As multi-potential stem cells, MSCs differentiate into neuronal structures under certain circumstances. However, the local microenvironment after TBI suppresses the survival and differentiation of MSCs and may induce their differentiation into glial cells [37, 38]. Fortunately, the outcome of Masson staining indicated that there was no glial hyperplasia in the trauma foci after the co-implantation of scaffolds and hUCMSCs. While significant formation of glial scar was observed in SC group, fate tracking is of great significance in cell transplantation related therapy . In this study, we arranged the in vitro tracing of seed cells. The co-expression of CD-90 and CD-105 confirmed the long-term survival of hUCMSCs. Moreover, as representative markers of newborn neurons (DCX) and mature neurons (NeuN), the immunohistochemical results confirmed that hUCMSCs implantation enhanced regeneration of neuronal tissue under the shelter of scaffolds in CB group . Indicating that collagen/silk fibroin scaffolds may create a favorable microenvironment for the survival and oriented differentiation of seed cells.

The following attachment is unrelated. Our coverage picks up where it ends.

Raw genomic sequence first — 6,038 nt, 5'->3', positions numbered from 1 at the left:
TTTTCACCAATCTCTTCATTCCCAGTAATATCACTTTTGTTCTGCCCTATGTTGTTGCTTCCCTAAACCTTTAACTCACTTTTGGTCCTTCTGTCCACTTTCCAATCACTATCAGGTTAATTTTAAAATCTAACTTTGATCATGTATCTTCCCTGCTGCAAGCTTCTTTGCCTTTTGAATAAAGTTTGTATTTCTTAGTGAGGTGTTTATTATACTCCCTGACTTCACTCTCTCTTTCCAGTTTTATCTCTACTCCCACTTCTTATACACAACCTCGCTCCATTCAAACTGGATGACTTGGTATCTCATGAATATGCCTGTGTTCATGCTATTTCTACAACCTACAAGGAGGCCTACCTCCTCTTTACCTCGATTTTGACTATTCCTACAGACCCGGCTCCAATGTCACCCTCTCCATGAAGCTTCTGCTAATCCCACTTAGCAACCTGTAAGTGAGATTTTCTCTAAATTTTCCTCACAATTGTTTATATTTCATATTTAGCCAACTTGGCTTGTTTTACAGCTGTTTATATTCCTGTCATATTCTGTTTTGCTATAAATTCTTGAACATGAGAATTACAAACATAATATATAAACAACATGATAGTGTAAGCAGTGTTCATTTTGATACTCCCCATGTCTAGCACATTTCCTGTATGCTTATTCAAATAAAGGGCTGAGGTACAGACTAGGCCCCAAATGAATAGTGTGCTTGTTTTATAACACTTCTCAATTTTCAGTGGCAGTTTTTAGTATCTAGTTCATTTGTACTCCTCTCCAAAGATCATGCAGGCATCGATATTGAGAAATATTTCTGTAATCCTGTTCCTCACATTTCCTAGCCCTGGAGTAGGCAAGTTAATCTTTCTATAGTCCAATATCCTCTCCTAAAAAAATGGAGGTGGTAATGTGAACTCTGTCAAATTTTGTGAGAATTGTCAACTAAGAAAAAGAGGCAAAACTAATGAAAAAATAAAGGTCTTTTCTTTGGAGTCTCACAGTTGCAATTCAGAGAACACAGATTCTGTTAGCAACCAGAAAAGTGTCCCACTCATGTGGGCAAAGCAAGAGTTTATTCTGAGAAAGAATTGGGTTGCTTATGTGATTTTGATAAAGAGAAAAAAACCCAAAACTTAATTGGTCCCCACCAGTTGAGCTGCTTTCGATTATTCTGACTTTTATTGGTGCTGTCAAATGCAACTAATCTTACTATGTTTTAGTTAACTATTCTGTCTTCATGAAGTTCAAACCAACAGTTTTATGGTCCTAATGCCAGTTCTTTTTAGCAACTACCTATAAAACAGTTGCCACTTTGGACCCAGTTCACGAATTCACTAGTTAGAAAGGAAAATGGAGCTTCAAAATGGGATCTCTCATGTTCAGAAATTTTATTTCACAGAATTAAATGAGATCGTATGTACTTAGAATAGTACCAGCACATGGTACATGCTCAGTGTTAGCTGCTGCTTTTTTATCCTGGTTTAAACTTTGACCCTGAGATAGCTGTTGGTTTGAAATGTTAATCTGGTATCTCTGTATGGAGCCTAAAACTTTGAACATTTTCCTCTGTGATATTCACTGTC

The re-networking of blood vessels and motor pathway is the premise of functional improvement. Although the MRI results showed that lesions of several groups were filled, the specific composition and functions of the filled area have not been established. Therefore, a spectroscopic imaging test was performed to analyze metabolitic compositions such as neurometabolites, amino acids, choline, and other substances. In the TBI group, the NAA/Cr, NAA/Cho, NAA/(Cr+Cho) ratios were significantly low compared to the other groups. Studies have shown that a decline of the above ratios is closely associated with the severity of brain trauma [41, 42]. In the ISH and immunofluorescence staining, vWF is used as an indicator of vascular regeneration, the positive expressions of NEFM, MAP2, Syn, and MBP in both gene and protein levels intensively indicated that co-implantation of the scaffold and hUCMSCs boosted axonal regeneration, myelination and synaptic formation. In parallel to the results of ISH and immunofluorescence staining, myelination and synaptic formation were observed directly under TEM, which also corroborated the enhanced regeneration of neuronal tissue after complexes implantation. The unity of structural repair and functional recovery is a reliable standard for neurological rehabilitation. MEP is closely associated with the integrity of the corticospinal tract pathway. The significantly shortened latency and increased amplitude in the CB group demonstrated that the reconstruction of neural networks enhanced the restoration of electrical activity .